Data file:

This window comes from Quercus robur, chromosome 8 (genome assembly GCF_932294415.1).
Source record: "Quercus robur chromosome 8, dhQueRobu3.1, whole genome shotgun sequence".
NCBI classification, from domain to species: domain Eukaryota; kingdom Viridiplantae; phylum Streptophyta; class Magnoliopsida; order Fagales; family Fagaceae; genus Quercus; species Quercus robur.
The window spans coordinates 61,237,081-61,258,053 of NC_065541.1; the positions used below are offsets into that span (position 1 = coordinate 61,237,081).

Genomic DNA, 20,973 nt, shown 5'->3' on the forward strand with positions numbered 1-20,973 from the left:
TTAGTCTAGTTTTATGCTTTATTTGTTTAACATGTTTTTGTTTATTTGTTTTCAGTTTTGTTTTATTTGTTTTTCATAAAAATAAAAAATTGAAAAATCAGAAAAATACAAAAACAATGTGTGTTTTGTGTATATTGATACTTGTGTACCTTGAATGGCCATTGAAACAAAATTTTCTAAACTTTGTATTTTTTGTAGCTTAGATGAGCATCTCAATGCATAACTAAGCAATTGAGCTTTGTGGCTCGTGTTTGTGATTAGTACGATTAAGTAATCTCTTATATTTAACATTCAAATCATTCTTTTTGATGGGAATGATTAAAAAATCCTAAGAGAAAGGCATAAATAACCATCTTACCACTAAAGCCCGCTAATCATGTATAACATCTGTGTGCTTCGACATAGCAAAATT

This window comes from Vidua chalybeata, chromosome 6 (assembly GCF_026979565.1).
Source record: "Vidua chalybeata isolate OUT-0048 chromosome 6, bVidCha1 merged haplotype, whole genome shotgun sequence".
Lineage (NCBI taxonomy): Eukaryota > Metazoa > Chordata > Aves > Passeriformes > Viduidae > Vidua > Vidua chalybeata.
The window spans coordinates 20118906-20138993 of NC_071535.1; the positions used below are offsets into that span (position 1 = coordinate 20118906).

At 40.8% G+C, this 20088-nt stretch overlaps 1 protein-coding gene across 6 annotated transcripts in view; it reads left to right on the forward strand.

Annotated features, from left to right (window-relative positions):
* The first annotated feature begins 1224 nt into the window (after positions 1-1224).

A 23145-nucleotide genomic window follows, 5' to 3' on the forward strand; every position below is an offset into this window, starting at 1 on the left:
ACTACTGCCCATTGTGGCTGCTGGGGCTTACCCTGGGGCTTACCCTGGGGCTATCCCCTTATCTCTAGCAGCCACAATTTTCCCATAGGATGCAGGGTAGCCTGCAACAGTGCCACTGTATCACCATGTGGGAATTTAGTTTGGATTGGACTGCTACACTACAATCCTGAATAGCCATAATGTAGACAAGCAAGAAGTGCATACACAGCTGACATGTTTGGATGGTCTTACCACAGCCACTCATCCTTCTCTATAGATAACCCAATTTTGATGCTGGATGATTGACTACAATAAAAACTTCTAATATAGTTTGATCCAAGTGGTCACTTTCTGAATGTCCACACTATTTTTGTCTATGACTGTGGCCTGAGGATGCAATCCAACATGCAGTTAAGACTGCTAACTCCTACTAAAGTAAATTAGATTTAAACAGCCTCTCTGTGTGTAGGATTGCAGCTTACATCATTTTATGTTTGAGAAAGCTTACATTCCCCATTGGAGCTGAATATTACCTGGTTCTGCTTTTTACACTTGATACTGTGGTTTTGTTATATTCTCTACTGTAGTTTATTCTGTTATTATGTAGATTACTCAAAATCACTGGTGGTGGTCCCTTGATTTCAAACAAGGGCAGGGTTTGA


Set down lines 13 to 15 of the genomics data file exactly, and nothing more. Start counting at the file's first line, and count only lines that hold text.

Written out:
* The first annotated feature begins 1224 nt into the window (after positions 1-1224).

A 23145-nucleotide genomic window follows, 5' to 3' on the forward strand; every position below is an offset into this window, starting at 1 on the left:
ACTACTGCCCATTGTGGCTGCTGGGGCTTACCCTGGGGCTTACCCTGGGGCTATCCCCTTATCTCTAGCAGCCACAATTTTCCCATAGGATGCAGGGTAGCCTGCAACAGTGCCACTGTATCACCATGTGGGAATTTAGTTTGGATTGGACTGCTACACTACAATCCTGAATAGCCATAATGTAGACAAGCAAGAAGTGCATACACAGCTGACATGTTTGGATGGTCTTACCACAGCCACTCATCCTTCTCTATAGATAACCCAATTTTGATGCTGGATGATTGACTACAATAAAAACTTCTAATATAGTTTGATCCAAGTGGTCACTTTCTGAATGTCCACACTATTTTTGTCTATGACTGTGGCCTGAGGATGCAATCCAACATGCAGTTAAGACTGCTAACTCCTACTAAAGTAAATTAGATTTAAACAGCCTCTCTGTGTGTAGGATTGCAGCTTACATCATTTTATGTTTGAGAAAGCTTACATTCCCCATTGGAGCTGAATATTACCTGGTTCTGCTTTTTACACTTGATACTGTGGTTTTGTTATATTCTCTACTGTAGTTTATTCTGTTATTATGTAGATTACTCAAAATCACTGGTGGTGGTCCCTTGATTTCAAACAAGGGCAGGGTTTGA